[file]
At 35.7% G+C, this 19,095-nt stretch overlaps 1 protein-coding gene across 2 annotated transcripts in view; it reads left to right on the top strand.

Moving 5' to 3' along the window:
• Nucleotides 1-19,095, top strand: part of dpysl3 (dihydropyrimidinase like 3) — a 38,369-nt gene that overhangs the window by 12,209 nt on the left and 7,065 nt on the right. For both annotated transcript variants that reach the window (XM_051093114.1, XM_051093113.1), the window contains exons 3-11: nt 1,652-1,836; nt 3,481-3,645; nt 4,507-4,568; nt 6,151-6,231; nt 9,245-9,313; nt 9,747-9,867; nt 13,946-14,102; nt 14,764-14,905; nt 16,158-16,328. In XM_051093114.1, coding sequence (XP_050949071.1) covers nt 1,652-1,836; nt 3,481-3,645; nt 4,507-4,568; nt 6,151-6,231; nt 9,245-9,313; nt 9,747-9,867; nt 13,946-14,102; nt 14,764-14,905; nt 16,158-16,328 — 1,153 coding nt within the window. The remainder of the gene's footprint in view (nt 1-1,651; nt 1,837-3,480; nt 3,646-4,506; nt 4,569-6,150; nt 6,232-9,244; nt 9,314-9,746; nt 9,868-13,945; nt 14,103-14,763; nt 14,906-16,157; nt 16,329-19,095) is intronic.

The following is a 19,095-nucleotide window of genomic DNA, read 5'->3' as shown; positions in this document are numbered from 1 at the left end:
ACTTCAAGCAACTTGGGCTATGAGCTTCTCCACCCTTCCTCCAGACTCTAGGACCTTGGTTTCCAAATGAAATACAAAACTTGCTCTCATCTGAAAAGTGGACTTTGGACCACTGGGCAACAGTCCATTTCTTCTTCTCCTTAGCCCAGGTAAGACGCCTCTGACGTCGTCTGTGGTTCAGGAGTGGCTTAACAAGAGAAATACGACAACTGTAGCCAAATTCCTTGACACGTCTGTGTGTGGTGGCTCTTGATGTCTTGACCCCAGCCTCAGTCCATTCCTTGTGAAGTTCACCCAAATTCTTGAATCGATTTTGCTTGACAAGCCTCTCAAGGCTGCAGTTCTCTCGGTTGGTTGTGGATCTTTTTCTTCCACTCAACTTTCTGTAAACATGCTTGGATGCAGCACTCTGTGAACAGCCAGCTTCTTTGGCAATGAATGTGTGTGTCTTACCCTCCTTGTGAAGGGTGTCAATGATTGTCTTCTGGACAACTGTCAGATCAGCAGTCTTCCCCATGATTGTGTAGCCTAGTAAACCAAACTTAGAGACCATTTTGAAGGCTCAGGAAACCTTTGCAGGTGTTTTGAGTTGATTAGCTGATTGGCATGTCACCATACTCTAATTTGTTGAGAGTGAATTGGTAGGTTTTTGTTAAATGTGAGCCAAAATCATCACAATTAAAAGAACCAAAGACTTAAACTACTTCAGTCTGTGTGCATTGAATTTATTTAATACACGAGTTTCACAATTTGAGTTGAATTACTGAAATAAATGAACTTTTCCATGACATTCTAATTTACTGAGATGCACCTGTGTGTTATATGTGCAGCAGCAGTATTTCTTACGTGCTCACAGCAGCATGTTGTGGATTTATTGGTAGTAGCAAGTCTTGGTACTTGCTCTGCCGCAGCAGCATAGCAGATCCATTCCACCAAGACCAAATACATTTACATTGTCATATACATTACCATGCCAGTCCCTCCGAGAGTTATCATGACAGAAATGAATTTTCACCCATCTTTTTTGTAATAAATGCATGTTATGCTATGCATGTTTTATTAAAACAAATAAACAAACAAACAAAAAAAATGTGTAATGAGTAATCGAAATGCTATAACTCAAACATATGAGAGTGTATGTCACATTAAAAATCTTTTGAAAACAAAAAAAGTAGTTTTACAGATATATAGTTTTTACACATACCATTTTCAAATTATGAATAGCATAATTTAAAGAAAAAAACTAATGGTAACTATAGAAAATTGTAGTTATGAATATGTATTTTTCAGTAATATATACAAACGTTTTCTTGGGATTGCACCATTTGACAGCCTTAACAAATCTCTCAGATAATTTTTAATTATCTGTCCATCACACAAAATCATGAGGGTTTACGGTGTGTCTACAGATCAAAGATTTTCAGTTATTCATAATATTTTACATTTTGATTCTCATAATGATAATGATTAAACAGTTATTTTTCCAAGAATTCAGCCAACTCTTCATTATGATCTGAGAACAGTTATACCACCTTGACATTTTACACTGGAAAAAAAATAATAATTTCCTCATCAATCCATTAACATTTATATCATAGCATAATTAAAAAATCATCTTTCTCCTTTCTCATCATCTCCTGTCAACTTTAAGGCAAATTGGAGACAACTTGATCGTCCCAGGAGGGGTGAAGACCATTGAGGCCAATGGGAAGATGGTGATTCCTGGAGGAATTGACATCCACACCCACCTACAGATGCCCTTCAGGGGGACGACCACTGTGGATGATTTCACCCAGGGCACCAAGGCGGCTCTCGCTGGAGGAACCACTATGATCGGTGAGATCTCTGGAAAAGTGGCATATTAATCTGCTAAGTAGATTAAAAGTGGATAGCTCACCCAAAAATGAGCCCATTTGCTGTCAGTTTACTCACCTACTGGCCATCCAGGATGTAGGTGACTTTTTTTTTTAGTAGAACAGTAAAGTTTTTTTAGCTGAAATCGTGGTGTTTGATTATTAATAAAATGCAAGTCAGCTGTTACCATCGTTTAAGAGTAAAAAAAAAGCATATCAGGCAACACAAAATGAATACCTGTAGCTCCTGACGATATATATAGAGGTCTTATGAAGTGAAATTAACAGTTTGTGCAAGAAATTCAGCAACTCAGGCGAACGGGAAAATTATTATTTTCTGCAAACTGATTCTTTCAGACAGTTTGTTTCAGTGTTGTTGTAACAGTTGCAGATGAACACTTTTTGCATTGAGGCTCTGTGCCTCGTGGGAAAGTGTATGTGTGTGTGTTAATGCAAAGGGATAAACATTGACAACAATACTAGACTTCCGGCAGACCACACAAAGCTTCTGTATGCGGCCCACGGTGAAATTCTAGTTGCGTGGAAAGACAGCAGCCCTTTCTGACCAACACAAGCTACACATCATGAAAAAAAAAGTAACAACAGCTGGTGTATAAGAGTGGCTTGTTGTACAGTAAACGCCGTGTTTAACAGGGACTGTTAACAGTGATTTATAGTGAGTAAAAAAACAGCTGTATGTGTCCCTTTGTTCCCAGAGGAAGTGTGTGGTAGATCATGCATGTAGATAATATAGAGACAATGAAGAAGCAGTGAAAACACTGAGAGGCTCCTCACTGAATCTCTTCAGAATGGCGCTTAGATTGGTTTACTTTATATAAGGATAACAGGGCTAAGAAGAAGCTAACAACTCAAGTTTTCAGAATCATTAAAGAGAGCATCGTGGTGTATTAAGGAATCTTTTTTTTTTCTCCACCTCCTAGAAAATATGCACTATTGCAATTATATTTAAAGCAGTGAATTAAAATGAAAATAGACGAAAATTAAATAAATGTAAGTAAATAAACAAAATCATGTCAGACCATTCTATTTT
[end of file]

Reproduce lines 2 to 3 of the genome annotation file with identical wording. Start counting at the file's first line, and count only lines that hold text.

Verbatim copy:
Moving 5' to 3' along the window:
• Nucleotides 1-19,095, top strand: part of dpysl3 (dihydropyrimidinase like 3) — a 38,369-nt gene that overhangs the window by 12,209 nt on the left and 7,065 nt on the right. For both annotated transcript variants that reach the window (XM_051093114.1, XM_051093113.1), the window contains exons 3-11: nt 1,652-1,836; nt 3,481-3,645; nt 4,507-4,568; nt 6,151-6,231; nt 9,245-9,313; nt 9,747-9,867; nt 13,946-14,102; nt 14,764-14,905; nt 16,158-16,328. In XM_051093114.1, coding sequence (XP_050949071.1) covers nt 1,652-1,836; nt 3,481-3,645; nt 4,507-4,568; nt 6,151-6,231; nt 9,245-9,313; nt 9,747-9,867; nt 13,946-14,102; nt 14,764-14,905; nt 16,158-16,328 — 1,153 coding nt within the window. The remainder of the gene's footprint in view (nt 1-1,651; nt 1,837-3,480; nt 3,646-4,506; nt 4,569-6,150; nt 6,232-9,244; nt 9,314-9,746; nt 9,868-13,945; nt 14,103-14,763; nt 14,906-16,157; nt 16,329-19,095) is intronic.